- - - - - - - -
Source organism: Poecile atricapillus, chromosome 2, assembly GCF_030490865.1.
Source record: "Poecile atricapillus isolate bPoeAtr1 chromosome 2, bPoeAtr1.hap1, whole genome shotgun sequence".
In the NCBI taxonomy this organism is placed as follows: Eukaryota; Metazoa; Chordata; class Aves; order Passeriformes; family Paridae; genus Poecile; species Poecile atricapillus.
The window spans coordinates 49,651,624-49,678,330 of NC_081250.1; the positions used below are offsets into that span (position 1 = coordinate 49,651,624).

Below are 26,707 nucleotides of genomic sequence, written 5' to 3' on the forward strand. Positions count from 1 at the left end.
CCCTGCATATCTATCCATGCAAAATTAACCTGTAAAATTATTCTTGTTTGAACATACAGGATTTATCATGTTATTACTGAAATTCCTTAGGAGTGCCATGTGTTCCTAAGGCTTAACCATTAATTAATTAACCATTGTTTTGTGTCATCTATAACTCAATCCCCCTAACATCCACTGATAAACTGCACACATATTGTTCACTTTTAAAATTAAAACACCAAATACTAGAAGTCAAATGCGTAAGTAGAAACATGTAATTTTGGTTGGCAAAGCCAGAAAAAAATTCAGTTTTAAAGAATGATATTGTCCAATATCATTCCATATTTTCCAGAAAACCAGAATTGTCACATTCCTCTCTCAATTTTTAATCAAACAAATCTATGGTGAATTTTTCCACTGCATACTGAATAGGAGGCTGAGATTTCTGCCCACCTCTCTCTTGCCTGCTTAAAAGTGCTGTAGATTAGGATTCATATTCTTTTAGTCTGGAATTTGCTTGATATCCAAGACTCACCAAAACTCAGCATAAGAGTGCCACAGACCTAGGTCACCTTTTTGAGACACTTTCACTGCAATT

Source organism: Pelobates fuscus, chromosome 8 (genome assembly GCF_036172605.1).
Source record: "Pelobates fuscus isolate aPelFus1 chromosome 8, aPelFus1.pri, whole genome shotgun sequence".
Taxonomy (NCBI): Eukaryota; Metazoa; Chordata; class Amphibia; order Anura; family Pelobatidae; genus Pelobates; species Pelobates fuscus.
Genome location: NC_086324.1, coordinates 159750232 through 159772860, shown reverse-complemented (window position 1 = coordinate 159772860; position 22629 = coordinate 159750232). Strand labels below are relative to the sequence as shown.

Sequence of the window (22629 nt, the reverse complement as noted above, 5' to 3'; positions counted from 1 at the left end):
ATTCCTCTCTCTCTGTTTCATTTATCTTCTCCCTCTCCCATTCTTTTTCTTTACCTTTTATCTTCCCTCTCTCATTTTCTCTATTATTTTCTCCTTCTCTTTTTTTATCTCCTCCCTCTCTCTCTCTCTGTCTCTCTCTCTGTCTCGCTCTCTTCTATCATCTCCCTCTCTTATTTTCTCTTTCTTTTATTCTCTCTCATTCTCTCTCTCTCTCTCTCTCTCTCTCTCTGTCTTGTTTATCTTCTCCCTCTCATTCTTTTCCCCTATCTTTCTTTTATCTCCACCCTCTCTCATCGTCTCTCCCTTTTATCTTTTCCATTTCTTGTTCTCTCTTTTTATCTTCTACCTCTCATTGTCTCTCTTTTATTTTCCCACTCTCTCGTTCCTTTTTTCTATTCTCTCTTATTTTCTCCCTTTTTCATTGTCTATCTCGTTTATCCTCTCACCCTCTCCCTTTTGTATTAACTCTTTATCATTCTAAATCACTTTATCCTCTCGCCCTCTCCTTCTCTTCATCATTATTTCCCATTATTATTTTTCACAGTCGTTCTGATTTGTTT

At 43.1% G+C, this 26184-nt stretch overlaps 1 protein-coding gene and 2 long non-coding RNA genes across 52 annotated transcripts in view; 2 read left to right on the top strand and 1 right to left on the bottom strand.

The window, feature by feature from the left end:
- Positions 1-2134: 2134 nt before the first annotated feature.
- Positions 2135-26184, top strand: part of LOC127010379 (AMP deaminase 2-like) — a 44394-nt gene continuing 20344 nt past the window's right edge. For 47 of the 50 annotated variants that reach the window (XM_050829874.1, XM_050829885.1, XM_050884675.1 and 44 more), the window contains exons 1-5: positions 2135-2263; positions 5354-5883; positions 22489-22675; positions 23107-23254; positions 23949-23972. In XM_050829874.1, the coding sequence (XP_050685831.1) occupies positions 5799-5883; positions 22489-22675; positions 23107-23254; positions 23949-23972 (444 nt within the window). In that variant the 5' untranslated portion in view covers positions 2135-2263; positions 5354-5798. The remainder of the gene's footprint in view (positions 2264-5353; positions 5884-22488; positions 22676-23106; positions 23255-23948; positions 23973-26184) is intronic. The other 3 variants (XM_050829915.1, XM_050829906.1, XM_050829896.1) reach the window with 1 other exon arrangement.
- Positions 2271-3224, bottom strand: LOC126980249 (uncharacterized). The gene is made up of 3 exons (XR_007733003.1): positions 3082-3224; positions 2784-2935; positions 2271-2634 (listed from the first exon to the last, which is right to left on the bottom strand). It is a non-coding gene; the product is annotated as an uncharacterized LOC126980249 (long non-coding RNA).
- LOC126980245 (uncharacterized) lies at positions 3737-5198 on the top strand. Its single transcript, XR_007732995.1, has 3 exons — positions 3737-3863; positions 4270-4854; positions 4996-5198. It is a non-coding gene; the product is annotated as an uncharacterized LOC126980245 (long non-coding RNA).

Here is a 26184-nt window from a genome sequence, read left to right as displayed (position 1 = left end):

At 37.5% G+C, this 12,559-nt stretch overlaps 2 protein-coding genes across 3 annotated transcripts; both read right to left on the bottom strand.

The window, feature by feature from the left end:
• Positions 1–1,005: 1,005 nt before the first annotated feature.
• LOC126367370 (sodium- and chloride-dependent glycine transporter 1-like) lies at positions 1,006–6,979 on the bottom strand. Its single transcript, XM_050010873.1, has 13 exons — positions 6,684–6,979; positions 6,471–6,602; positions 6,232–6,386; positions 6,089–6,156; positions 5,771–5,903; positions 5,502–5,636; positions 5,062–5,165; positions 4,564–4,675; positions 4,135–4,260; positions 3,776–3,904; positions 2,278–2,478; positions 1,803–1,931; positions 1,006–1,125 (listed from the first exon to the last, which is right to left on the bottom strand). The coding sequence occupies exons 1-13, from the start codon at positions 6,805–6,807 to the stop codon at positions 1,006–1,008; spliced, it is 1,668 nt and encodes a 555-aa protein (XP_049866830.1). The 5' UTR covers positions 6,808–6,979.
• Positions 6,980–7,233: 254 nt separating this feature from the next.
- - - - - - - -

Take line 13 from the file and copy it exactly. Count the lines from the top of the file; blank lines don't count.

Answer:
At 43.1% G+C, this 26184-nt stretch overlaps 1 protein-coding gene and 2 long non-coding RNA genes across 52 annotated transcripts in view; 2 read left to right on the top strand and 1 right to left on the bottom strand.